Although coconut milk is used as a base for many Thai curries, it’s in desserts and sweets that the flavour of coconut really comes through. Coconuts are found in the tropics throughout the world. Some believe that the trees found their own way around the globe, by floating across the seas from one land to another, while others think that early seafarers took the versatile coconuts with them to eat and trade. Although the big commercial coconut plantations are in the southern part of Thailand, the trees are grown all over the country, including Chiang Mai. You will see whole coconuts on sale in most markets, especially the Muang Mai wholesale market, where you will likely see two kinds of whole coconuts in the markets of Chiang Mai. “Young” or “green” coconuts (maprao awn) still have a thick light green husk, making them about the size of a football. The husk is sometimes partially cut away to form a flat bottom, flared sides and conical top. You will often find these for sale chilled at road-side stalls and tourist sights. On purchase, the vendor will hack off the top of the cone and insert a straw for you drink the brackish water inside. You can also use a sharp edged spoon to scrape off the coconut meat from the inside of the shell. The meat of green coconuts is usually rather thin and a bit slimy. The flesh of young coconuts is used in some desserts that call for fresh coconut, where it’s tender nature is quite appropriate.
To get more coconut meat, the nuts must be allowed to mature. Older coconuts are usually sold in the market with their husks removed. This makes it easier for customers to select the “best” nuts. Coconuts with a lot of meat will be heavier than those with less, and if you shake it, you won’t hear any water sloshing around. Sometimes the last splinters of the husks are burned off, giving the shells a few scorch marks.
The most common use of the coconut is to make coconut milk (ga-tee), used in many curries as well as desserts. Coconut milk is not, as some people think, the watery contents at the centre of the shell. It doesn’t actually contain any milk either. Coconut milk is made by combining the grated meat of mature coconuts with some warm water and then squeezing the mixture through a fine cloth to produce a milky substance. Many of the original recipes I translated for this site started with instructions on how much grated coconut and water to use to produce a given amount of coconut milk needed for the recipe. However, even in Thailand, few cooks today go to those lengths to get coconut milk. They just go to the local supermarket, where plastic bladders of coconut milk are handily available in the dairy case. You will most likely find canned coconut milk in your local Asian market, if not the corner supermarket. Most Thai cooks don’t seem to like the canned milk, but it should work.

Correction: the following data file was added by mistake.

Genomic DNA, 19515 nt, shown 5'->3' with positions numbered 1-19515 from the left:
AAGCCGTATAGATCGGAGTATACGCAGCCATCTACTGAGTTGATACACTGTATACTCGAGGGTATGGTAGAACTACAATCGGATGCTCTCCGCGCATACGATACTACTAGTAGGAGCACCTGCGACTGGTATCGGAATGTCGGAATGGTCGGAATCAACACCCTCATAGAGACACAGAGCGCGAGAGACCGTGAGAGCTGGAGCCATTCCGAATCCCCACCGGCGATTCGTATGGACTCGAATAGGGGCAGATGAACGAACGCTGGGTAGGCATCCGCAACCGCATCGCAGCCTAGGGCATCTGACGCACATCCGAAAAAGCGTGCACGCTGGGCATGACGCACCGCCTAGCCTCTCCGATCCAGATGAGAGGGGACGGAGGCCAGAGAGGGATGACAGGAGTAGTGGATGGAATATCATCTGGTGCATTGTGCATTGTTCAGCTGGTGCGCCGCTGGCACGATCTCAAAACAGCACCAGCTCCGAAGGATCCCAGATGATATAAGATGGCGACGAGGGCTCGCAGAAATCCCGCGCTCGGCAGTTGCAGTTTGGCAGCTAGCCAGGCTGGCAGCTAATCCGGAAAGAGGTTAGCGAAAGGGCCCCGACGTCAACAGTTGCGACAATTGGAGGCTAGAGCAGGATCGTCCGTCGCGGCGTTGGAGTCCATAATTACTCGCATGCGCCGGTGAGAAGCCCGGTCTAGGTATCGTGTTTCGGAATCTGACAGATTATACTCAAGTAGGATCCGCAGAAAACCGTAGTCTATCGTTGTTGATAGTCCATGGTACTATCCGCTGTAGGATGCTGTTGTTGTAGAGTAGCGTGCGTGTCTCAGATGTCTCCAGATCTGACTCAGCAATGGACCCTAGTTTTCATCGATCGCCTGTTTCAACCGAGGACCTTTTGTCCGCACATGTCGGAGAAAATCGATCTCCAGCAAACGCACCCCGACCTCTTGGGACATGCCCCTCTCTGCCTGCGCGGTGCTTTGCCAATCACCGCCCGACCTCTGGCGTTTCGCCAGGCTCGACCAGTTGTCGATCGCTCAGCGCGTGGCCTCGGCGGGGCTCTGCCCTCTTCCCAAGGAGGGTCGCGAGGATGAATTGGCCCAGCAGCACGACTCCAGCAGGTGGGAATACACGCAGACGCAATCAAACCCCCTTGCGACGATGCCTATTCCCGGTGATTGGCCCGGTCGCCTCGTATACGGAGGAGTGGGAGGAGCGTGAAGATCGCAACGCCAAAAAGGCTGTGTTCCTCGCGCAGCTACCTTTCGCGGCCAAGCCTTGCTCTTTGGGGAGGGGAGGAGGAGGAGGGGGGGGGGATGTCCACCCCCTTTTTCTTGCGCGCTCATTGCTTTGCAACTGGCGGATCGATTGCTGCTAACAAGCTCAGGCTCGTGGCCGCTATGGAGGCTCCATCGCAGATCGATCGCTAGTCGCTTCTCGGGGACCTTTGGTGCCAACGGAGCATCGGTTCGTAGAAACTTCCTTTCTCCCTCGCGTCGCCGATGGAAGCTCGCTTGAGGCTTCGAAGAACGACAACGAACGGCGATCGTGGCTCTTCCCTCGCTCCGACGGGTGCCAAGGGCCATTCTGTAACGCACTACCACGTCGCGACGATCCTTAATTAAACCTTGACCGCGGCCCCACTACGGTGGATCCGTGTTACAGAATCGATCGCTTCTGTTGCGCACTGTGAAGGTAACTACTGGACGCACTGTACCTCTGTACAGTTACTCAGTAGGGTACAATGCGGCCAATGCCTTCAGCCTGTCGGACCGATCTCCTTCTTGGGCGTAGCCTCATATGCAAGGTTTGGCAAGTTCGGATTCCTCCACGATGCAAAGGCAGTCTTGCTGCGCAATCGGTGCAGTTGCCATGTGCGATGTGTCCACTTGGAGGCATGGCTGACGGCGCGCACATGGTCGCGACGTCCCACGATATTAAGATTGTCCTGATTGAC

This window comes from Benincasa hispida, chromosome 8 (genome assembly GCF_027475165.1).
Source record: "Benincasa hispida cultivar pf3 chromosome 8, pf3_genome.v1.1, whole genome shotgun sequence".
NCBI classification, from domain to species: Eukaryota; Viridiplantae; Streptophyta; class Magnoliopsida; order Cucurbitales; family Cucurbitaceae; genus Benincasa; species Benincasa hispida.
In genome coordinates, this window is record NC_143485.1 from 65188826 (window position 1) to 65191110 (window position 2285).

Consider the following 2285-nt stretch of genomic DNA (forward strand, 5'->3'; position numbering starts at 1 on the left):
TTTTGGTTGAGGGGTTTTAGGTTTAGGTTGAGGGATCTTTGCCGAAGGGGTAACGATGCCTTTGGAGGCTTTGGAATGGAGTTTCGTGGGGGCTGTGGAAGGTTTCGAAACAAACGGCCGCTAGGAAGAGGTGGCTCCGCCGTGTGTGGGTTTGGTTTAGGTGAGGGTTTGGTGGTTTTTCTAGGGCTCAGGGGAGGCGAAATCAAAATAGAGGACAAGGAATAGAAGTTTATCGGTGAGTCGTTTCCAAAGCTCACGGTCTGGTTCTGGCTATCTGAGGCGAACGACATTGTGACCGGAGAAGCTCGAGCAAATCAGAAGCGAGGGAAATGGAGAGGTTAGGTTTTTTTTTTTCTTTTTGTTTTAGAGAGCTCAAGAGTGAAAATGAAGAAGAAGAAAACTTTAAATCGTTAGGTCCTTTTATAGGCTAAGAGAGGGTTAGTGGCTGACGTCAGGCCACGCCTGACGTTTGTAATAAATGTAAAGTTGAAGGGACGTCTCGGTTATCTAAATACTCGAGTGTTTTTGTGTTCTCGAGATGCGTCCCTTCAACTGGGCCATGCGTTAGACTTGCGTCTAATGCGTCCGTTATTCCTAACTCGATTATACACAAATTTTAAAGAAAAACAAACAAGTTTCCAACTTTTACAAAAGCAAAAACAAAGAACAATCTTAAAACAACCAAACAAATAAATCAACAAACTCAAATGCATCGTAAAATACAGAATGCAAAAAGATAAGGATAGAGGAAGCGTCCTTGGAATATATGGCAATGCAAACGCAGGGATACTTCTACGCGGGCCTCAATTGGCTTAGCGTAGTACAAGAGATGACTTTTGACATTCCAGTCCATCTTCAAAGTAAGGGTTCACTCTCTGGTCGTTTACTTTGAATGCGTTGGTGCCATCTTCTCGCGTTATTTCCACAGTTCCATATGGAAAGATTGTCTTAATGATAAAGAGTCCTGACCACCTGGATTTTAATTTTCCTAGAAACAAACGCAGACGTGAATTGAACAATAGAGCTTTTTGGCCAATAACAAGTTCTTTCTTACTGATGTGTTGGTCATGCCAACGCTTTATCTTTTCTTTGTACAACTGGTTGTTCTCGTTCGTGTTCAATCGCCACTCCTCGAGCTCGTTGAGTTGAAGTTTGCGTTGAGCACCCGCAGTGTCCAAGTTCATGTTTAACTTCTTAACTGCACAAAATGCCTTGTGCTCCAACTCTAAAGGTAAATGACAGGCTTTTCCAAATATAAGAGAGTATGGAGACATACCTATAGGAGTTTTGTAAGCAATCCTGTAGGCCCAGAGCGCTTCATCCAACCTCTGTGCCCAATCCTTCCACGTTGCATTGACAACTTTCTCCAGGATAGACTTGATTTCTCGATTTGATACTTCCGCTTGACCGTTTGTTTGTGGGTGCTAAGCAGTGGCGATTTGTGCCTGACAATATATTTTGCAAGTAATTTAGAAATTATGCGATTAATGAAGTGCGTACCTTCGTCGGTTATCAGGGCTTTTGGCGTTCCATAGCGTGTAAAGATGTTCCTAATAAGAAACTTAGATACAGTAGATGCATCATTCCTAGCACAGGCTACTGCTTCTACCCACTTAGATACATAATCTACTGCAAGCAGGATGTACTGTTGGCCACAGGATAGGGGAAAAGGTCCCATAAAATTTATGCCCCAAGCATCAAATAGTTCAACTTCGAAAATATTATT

There are some cooks that still insist using fresh coconut milk. Normally they won’t buy whole coconuts, but will go to a market where the vendors will grind the meat and extract the milk on the spot. You can find several of these stalls in Chiang Mai at the Sanpakoi market near the train station. The process of making coconut milk at these stalls involves two machines. First, the thick chunks of coconut meat are finely grated by one machine. The grated coconut is then mixed with water and allowed to soak a few minutes, then it is poured into the second machine, which is a sort of cylindrical screw press that squeezes the mixture to extract the coconut milk. The milk exits through the bottom of the cylinder, usually into a bucket, while the expended grated coconut comes out of the opposite end from where the mixture was poured in. Stall owners will often repeat the squeezing process again, then pour the extracted coconut milk into a large plastic bag to give to the customer.
Some recipes shown here call for “coconut cream” rather than coconut milk. When coconut milk is allowed to sit, some solids will float to the top, forming a thick creamy top. Use this thick portion when coconut cream is called for.